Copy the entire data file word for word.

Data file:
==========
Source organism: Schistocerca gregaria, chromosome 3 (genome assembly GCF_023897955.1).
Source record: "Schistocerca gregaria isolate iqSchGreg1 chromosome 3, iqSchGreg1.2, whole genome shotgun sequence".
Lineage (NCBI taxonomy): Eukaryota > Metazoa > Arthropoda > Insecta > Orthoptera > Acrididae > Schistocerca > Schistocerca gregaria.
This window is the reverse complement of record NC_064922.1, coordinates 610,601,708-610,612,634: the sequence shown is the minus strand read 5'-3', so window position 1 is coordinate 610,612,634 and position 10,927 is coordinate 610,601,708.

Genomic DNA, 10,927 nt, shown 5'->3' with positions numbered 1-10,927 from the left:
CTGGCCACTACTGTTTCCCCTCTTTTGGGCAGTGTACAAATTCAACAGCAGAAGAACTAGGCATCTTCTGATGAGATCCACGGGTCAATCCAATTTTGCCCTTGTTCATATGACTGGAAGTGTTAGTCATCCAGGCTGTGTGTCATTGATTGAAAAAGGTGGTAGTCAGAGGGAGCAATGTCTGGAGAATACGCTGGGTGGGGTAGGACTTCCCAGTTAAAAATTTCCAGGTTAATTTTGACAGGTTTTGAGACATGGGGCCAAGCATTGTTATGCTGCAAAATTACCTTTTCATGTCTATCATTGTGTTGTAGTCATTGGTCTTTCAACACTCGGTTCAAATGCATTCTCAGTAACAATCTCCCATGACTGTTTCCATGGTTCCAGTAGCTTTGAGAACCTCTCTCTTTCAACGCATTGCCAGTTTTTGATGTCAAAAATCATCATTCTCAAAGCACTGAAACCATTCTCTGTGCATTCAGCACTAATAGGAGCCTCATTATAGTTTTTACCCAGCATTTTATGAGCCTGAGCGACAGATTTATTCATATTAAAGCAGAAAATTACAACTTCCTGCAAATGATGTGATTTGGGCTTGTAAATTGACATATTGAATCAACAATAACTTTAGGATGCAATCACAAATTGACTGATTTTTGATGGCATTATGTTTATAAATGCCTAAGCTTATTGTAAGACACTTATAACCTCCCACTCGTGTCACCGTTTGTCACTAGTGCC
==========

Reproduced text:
Source organism: Schistocerca gregaria, chromosome 3 (genome assembly GCF_023897955.1).
Source record: "Schistocerca gregaria isolate iqSchGreg1 chromosome 3, iqSchGreg1.2, whole genome shotgun sequence".
Lineage (NCBI taxonomy): Eukaryota > Metazoa > Arthropoda > Insecta > Orthoptera > Acrididae > Schistocerca > Schistocerca gregaria.
This window is the reverse complement of record NC_064922.1, coordinates 610,601,708-610,612,634: the sequence shown is the minus strand read 5'-3', so window position 1 is coordinate 610,612,634 and position 10,927 is coordinate 610,601,708.

Genomic DNA, 10,927 nt, shown 5'->3' with positions numbered 1-10,927 from the left:
CTGGCCACTACTGTTTCCCCTCTTTTGGGCAGTGTACAAATTCAACAGCAGAAGAACTAGGCATCTTCTGATGAGATCCACGGGTCAATCCAATTTTGCCCTTGTTCATATGACTGGAAGTGTTAGTCATCCAGGCTGTGTGTCATTGATTGAAAAAGGTGGTAGTCAGAGGGAGCAATGTCTGGAGAATACGCTGGGTGGGGTAGGACTTCCCAGTTAAAAATTTCCAGGTTAATTTTGACAGGTTTTGAGACATGGGGCCAAGCATTGTTATGCTGCAAAATTACCTTTTCATGTCTATCATTGTGTTGTAGTCATTGGTCTTTCAACACTCGGTTCAAATGCATTCTCAGTAACAATCTCCCATGACTGTTTCCATGGTTCCAGTAGCTTTGAGAACCTCTCTCTTTCAACGCATTGCCAGTTTTTGATGTCAAAAATCATCATTCTCAAAGCACTGAAACCATTCTCTGTGCATTCAGCACTAATAGGAGCCTCATTATAGTTTTTACCCAGCATTTTATGAGCCTGAGCGACAGATTTATTCATATTAAAGCAGAAAATTACAACTTCCTGCAAATGATGTGATTTGGGCTTGTAAATTGACATATTGAATCAACAATAACTTTAGGATGCAATCACAAATTGACTGATTTTTGATGGCATTATGTTTATAAATGCCTAAGCTTATTGTAAGACACTTATAACCTCCCACTCGTGTCACCGTTTGTCACTAGTGCC